Loser or Genius?

April 8, 2009

Vincent Van Gogh died a complete loser.

You know Van Gogh. He’s the one who painted the sunflowers and Starry Night. He was physically and mentally ill for much of his life. He roommated with Paul Gauguin, another now-famous artist, who journaled about the difficulties he encountered living with Vincent. It was after a particularly vicious fight that a distraught Vincent cut off part of his ear.

Van Gogh, unable to support himself was financially cared for throughout his life by his brother Theo. He began painting just ten years before his death. He produced 900 paintings. That’s an average of just 4-5 days per painting. Plus he produced over 1,000 drawings. And a third of his paintings have paintings underneath them that he wasn’t happy with. The man worked day and night. And then he shot himself at age 37, having not sold a single piece of work. Not even Starry Night had an interested buyer.

Today, Van Gogh is considered a genuis, but he died a loser.

Heath Ledger was an actor of modest talent and fame. He had some good roles, some mediocre, some lousy. By no means a loser, but he certainly dealt with his share of setbacks and personal demons. He was not a considered a genius either. Just average. Then he died an unfortunate death, and everyone went to see him in ‘The Dark Knight.’

Ledger’s portrayal of ‘The Joker’ was applauded as a work of genius.

Niether of these guys accomplished anything more after their deaths. It was only others’ perception of them that changed. Suddenly, people saw geniuses where before were just average men.

None of us will have any control of how people remember us when we are gone. Peoples’ perceptions of us may change for the better or worse, but we won’t have anything to do with that. We won’t be able to add to our life’s resume. What we get done is all there is for people to evaluate us.

The only guy who added to his resume after his death was Jesus.

Some people call Jesus a great teacher. Today, a great teacher is someone who has one doctorate they actually earned, and a bunch of honorary doctorates so schools can put them on their lists of alumni. A great teacher has authored many books, does interviews, conferences, speaking tours.

Jesus taught people, but he didn’t even start writing one single page of a book! He never even told anyone they should be taking notes so they could write a book! ‘Matthew, I’m about to throw down some Beatitudes here, might want to jot this down.’ It took the disciples a few years to realize they really should write that stuff down!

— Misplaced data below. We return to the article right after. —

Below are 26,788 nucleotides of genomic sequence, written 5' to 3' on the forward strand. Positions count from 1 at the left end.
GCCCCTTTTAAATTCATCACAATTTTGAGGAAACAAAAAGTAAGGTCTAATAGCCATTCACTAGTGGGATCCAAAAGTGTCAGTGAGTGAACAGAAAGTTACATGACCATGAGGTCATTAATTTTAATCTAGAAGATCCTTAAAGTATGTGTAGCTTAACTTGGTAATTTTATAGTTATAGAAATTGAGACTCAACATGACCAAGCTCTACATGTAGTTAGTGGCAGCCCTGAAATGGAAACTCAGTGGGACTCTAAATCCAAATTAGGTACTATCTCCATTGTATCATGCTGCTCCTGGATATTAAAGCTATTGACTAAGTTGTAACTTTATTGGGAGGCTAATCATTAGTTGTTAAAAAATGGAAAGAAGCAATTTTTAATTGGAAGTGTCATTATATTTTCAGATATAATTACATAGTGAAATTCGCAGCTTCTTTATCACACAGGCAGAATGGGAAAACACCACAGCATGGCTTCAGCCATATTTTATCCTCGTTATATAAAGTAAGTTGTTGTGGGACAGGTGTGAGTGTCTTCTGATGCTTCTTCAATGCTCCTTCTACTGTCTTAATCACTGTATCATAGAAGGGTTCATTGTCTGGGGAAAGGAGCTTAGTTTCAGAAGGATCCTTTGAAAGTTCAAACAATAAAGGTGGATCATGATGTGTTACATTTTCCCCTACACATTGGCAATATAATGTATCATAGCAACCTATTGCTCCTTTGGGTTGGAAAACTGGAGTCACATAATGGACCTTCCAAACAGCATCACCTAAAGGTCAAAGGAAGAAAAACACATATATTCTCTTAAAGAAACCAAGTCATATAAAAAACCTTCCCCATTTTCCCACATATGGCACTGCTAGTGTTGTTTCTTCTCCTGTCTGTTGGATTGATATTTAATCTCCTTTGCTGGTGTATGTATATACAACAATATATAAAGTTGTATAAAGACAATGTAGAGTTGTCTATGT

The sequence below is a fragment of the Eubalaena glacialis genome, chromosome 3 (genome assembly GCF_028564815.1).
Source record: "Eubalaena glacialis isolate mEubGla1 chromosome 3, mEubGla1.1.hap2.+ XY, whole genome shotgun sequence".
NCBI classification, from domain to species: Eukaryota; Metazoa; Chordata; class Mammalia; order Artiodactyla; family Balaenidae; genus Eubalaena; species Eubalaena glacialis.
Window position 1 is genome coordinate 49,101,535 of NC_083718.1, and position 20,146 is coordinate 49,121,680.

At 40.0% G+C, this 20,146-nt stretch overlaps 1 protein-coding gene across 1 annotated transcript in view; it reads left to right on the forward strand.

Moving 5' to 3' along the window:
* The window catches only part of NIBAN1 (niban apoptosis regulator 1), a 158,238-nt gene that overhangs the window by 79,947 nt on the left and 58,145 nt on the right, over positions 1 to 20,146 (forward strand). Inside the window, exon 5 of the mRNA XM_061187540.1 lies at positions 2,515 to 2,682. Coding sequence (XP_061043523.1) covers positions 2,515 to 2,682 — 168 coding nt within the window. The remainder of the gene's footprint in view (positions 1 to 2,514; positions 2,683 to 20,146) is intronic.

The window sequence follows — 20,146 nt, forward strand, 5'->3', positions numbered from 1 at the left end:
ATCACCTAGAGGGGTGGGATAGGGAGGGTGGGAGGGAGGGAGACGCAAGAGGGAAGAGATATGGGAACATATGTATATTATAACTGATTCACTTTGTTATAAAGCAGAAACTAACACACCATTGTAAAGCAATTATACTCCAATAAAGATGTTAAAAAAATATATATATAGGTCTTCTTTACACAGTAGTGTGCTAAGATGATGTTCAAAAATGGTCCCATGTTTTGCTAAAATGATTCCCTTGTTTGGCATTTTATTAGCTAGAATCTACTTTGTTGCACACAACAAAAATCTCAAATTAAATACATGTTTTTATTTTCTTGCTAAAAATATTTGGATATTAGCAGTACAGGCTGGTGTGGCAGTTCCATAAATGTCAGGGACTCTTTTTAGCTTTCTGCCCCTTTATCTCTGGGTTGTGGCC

Yes, Jesus was a teacher, but he seemed unconcerned about what posterity would think of his teaching.

Some people call Jesus a healer or a miracle worker. Today, someone who heals others or works miracles or discovers a ‘miracle’ cure gathers crowds of thousands, gets on the Today Show, builds an empire of healing.

Jesus healed some people, and performed some miracles. But most of them were in the presence of just a few people. He sometimes demanded that people keep quiet about it. And he only performed a couple dozen miracles. He only healed a handful of people. An 18th century doctor who put leeches on people could conceivably heal more people than Jesus did! He seemed to refuse to build an empire around his powers over nature.

Yes, Jesus was a healer and miracle worker, but he didn’t seem to see those acts as his purpose in life.

When Jesus died, his friends thought that was it. A great teacher, a great miracle worker was dead. They had been convinced he was the next big thing. Now they were sure he was was not. He would go down in history as a great man who had been unjustly executed. Perhaps history would not remember him at all.

And then Jesus added something to his resume.

It was only after his earthly life was over that Jesus’ very purpose in life became known. That is something that no one else has ever done – achieved their purpose only in death. No one talks about the death of someone at their funeral – we celebrate their life! Because their death is not who they are, or what they accomplished or what they meant to us.

But that’s exactly what we talk about with Jesus. His life wasn’t about teaching, or healing people, or performing miracles. Even before he was born, his purpose in life was to go straight to the cross. And then he could achieve what he was sent to do.

Happy early Easter everyone.